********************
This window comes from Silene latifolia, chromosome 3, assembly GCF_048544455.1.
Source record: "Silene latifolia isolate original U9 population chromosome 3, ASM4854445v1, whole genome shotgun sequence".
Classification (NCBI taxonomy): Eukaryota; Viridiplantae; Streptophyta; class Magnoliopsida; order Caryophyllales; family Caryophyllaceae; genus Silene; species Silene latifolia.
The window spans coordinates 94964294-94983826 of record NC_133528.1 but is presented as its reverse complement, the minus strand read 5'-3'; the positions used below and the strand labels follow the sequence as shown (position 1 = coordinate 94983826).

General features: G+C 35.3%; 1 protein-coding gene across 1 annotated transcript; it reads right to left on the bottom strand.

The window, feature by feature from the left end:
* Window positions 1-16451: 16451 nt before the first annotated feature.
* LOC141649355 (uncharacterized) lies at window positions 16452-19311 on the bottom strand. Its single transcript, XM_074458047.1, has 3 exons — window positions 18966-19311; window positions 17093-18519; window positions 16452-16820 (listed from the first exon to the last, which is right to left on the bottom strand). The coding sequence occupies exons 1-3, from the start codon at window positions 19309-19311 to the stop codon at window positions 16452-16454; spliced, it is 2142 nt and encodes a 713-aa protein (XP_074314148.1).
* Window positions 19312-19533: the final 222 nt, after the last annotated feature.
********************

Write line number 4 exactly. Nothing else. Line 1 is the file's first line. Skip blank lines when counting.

The window spans coordinates 94964294-94983826 of record NC_133528.1 but is presented as its reverse complement, the minus strand read 5'-3'; the positions used below and the strand labels follow the sequence as shown (position 1 = coordinate 94983826).